Fibromyalgia and sciatica pain often occur together. While one condition doesn’t necessarily cause the other, they require different treatment plans and options that may at first seem to conflict with one another. Those with Fibromyalgia may find it beneficial to learn about conditions that often accompany their illness, especially if they experience severe pain in the hip, backside, and leg area — symptoms commonly associated with ‘sciatica.’ I will address a physical therapy technique, known as Fascial Counterstrain, that can successfully treat both conditions.
Fibromyalgia vs. Sciatica Pain
If you live with Fibromyalgia, you are familiar with the widespread joint and muscle pain, the incredible fatigue, and the memory and sleep issues. These individuals tend to live with chronic pain for many years, impacting their quality of life. The activities they used to love are often no longer within their grasp.
While medications can help with pain relief, they do not address the symptoms in the long run. The presence of pain, regardless of diagnosis, always impacts and alters motor control or how the nervous system activates our muscles for movement and function. Usually, there is a balance between the large and small muscles surrounding a joint that allows for both support and high-quality movement.
Fibromyalgia pain changes the muscle firing pattern at the hip joint, shutting down or inhibiting the typically dominant large muscles, especially the gluteal muscles. This change shifts the muscle dominance and function to the smaller or stabilizing hip rotator cuff muscles.
One such small muscle is called the piriformis muscle. The smaller hip rotator cuff muscles, whose initial job was to provide stability to the hip joint, must also be responsible as the prime extension mover of the hip joint. Over time, the prolonged increased muscle activation causes the muscle to become tight. It creates dysfunctional muscle imbalance around the hip joint, known in the medical community as the Piriformis Syndrome. Piriformis Syndrome occurs when the piriformis muscle compresses or pinches your sciatic nerve, which leads to symptoms such as buttock pain, tingling along the back of the leg, and muscle tenderness.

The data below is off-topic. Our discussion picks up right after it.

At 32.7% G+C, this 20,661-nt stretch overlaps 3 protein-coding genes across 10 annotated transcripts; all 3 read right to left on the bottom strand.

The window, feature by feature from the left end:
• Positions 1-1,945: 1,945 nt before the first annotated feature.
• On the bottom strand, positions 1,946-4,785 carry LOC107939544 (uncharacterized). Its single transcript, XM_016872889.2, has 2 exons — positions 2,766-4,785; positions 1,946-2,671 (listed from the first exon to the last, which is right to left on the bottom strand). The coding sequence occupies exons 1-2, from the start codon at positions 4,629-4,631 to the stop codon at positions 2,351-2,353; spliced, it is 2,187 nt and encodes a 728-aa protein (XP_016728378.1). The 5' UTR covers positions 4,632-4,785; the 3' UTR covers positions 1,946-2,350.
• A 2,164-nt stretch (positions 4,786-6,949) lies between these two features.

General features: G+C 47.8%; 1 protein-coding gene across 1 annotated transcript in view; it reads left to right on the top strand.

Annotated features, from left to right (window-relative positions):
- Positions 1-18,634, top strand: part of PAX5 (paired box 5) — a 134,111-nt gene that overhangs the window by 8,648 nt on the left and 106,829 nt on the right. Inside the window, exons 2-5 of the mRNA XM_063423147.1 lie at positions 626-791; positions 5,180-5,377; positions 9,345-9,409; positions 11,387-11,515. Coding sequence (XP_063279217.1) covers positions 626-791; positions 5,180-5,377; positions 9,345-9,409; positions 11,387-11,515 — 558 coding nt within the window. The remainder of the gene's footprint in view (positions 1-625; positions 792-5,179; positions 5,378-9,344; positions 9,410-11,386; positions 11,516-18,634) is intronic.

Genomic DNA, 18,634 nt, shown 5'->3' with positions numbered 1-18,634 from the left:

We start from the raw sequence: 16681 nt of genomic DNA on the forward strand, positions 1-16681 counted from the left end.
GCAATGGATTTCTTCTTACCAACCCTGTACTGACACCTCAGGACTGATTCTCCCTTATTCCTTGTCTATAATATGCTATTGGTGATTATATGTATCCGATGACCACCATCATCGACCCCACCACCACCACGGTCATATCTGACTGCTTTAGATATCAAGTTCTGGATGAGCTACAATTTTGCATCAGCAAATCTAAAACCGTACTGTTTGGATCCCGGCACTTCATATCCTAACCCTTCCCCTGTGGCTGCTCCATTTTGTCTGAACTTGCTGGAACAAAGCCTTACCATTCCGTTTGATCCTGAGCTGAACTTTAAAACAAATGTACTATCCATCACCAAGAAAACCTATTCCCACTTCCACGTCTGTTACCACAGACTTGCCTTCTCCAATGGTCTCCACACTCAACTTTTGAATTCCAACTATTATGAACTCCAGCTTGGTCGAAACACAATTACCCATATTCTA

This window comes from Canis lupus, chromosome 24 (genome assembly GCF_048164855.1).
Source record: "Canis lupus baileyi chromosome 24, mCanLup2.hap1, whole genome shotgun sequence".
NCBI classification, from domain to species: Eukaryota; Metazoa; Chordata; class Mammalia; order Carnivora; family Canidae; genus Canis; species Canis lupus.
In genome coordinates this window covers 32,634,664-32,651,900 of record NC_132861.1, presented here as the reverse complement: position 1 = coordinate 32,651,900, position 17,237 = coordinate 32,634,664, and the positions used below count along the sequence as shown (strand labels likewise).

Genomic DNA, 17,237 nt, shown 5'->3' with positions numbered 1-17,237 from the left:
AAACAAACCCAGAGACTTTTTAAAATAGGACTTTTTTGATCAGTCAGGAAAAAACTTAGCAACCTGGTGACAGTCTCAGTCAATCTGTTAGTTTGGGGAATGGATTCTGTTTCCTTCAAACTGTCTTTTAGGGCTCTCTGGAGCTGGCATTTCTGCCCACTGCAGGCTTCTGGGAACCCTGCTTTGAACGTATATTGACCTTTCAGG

Many individuals with Fibromyalgia often simultaneously experience sciatica. ‘Sciatica,’ simply put, is the medical word for leg pain. Your sciatic nerve is a collection of individual spinal nerves originating from the lower back. Converging as one large nerve deep within the pelvis, the sciatic nerve exits out of a hole near or through the piriformis muscle. The sciatic nerve courses a pathway through the buttocks and down the backside of the leg. This collection of nerves within one nerve carries messages to and from the spinal cord via sensors within the leg’s skin and muscles.
As a result, people who suffer from ‘sciatica’ often experience pain, tingling, or numbness along the backside of the leg. The source of ‘sciatica’ or pain in the leg can originate from a pinched nerve root in the lumbar spine because of a herniated disc, spinal stenosis, or compression of the sciatic nerve at the buttock level because of a dysfunctional muscle imbalance around the hip joint such as Piriformis Syndrome.
Traditional Treatment Options
Many people with ‘sciatica’ or leg pain and people living with Fibromyalgia adjust their lifestyle to cope with the pain. This can mean creating workarounds for activities that involve walking, sitting, bending, and leaning. Pain medication, therapeutic injections, and physical therapy are often part of a standard treatment plan. Back surgery may be an option for some if traditional treatment strategies cannot resolve the herniated disc or spinal stenosis. Additional treatment strategies for Fibromyalgia pain involve biofeedback, yoga, acupuncture, and antidepressants for fatigue and sleep disturbances.
Fascial Counterstrain: An Effective Treatment for Both
Fibromyalgia and ‘sciatica’ pain sufferers can see hope in fascial counterstrain. If you are someone who experiences both, this physical therapy intervention can provide relief for each condition as it identifies and targets the precise tissue level where inflammation is trapped. Fascia is the connective tissue covering every structure within your body. It can contract or withdraw a body part or tissue level for protection when there is the threat of injury and trauma.
This withdrawal is a part of the natural healing process. The immune system responds to trauma or strain by contracting the affected area and sending inflammatory cells needed to start healing. However, trapped or unresolved inflammatory processes can cause a chronic state of pain within the body’s nerve, muscle, vascular, bone, or articular joint structures. Immune cells produce inflammatory chemicals that, although initially helpful, can lead to unresolved pain, swelling, and muscle tightness or guarding if prolonged or unable to drain correctly from the area.
Fascial counterstrain is a gentle physical therapy technique that manually assesses the appropriate location and level of the trapped inflammatory cells. This physical therapy intervention releases the contracted fascial tissue. It allows you to reset your muscles and all levels of fascial tissue, thereby restoring normal lymphatic drainage and immune system functioning. Fascial Counterstrain can normalize the dysfunctional relationships in the body, turning off the chronic inflammatory process that exacerbates the chronic pain cycle.
Relieve Your Fibromyalgia Sciatica Pain
To discover the details behind fascial counterstrain, I have written a previous post that will give you more insight into this innovative treatment. You can read it at your leisure here.